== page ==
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Will a rise in interest rates affect consumer confidence across the commercial real estate industry?  

Interest rates, such as those on Treasury bills and interbank exchanges, greatly impact the value of commercial real estate and all other property.

There is no doubt that interest rates impact mortgage rates. A property’s value is also affected by interest rates used to calculate investors’ capitalization and discount rates.

In response to rising interest rates, the channel controlling the market’s available capital flow will begin to constrict. A common complaint from real estate investors is that underwriters tighten their standards, and financing projects become more expensive.

Property owners may decide to put their properties on the market next year due to the rising rates. Nevertheless, high-interest rates mean high loan repayments, which could discourage potential buyers from applying for a mortgage. As a result, there are fewer buyers in the market, causing an oversupply of properties.

There is some good news, though. Even though our consumers’ buying behaviours will change if interest rates increase, it doesn’t necessarily mean it will change for the worse. An increase in interest rates also benefits the property market and, therefore, the commercial real estate industry.

There is a potential benefit in that an oversupply of properties will lead to a drop in housing prices. As a result, more first-time commercial real estate buyers may be able to enter the market, provided they have created adequate cash buffers for their loans. This will ease the affordability crisis in the commercial real estate sector.

Experienced investors and commercial real estate buyers will enjoy reduced market competition due to the reduction in buyer demand. And because of their high incomes, they have the choice between income and cash flow, so they are the least likely to see a significant impact from the small increases in interest rates.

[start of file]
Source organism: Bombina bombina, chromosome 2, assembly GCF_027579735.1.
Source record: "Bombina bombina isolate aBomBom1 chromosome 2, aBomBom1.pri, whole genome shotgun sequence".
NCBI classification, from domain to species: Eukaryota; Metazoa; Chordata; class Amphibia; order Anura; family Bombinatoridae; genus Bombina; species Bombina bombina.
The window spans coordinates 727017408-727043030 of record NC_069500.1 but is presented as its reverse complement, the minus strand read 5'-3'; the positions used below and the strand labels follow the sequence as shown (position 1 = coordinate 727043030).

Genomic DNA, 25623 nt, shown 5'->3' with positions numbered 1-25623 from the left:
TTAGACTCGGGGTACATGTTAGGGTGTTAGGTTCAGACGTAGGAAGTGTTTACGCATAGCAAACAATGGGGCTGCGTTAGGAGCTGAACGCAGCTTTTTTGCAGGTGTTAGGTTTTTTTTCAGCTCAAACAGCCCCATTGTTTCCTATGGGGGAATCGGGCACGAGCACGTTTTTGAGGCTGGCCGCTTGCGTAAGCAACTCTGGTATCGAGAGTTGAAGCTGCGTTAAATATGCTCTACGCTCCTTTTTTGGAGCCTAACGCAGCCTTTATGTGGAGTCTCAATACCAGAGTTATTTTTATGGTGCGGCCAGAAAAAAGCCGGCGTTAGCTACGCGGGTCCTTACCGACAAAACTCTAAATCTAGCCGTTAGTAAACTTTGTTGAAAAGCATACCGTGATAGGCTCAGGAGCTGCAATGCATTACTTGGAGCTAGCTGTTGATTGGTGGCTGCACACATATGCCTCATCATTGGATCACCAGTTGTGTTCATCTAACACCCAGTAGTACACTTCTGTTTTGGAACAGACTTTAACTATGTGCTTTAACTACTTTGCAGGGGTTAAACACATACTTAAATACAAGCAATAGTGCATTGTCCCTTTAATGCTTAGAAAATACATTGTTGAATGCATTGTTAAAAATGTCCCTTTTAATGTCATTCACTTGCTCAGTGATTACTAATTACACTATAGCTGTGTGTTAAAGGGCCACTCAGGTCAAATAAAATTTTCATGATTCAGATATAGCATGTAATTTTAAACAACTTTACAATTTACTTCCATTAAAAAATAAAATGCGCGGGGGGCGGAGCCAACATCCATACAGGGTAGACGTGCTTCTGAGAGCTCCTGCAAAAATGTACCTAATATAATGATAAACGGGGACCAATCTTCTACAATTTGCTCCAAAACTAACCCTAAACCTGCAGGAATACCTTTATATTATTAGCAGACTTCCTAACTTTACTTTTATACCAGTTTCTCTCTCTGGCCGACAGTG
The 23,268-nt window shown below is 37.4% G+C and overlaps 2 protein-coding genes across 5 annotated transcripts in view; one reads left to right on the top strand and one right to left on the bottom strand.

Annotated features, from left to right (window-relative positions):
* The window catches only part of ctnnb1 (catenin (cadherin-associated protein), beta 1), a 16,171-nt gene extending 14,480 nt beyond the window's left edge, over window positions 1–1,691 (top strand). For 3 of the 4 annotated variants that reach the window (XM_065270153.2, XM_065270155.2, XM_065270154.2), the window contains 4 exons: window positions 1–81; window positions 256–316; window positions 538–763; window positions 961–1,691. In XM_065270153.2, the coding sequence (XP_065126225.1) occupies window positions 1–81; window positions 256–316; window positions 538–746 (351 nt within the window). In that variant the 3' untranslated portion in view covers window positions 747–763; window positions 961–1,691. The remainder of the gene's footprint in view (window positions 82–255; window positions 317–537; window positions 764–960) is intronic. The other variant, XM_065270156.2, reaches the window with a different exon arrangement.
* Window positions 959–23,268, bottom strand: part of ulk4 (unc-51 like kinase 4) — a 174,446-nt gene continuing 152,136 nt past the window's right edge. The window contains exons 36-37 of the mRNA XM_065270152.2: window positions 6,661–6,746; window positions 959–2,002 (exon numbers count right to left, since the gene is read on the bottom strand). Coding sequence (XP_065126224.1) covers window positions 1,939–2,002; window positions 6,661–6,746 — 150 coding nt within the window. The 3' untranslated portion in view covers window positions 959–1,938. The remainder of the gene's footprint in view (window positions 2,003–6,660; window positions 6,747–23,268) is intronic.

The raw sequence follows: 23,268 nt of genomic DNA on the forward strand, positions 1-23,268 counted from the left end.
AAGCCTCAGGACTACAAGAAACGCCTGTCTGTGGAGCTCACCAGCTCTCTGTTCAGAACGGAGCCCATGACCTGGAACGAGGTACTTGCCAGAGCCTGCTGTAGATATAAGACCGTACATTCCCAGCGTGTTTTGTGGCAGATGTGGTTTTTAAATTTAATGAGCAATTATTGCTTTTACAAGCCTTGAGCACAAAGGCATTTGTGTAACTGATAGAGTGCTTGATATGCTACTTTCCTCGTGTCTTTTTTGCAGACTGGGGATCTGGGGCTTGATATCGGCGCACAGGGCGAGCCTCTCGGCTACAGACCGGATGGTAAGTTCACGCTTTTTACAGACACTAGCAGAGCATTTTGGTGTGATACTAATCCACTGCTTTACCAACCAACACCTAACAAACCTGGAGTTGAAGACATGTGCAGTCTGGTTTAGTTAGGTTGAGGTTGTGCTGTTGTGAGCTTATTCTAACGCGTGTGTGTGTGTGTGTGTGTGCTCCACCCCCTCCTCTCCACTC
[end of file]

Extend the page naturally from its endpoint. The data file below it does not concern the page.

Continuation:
Commercial property rents are often subject to increasing interest rates or have fixed increases built into them over time. Furthermore, commercial lease terms are typically longer than 12 months and include options for extending the lease. Small tenants might sign a lease for three to five years, while larger tenants might sign a lease for five to ten years. Renters benefit from this by having more security about their operations, while landlords enjoy an income stream with a built-in rent increase.

Offshore investors increasingly investing in Australian commercial real estate will also shield values from any rate rise impacts. Yields on commercial properties in Australia remain high compared to many comparable markets. Along with Australia’s relative economic resilience, this will continue to drive demand from offshore buyers.

Last year, Australia’s commercial property sector saw a record volume of transactions. This year, confidence is strong, and demand is expected to grow even more. With inflation expected, that demand is unlikely to diminish any time soon, particularly for assets that have proved resilient throughout the pandemic.

As there is no single cause and effect correlation between interest rates and the real estate market, it’s hard to make accurate predictions. There is only one thing we can tell you: history shows that rising interest rates rarely negatively impact the commercial real estate market. Though, if you need any assistance from an expert Axis Property is here to help.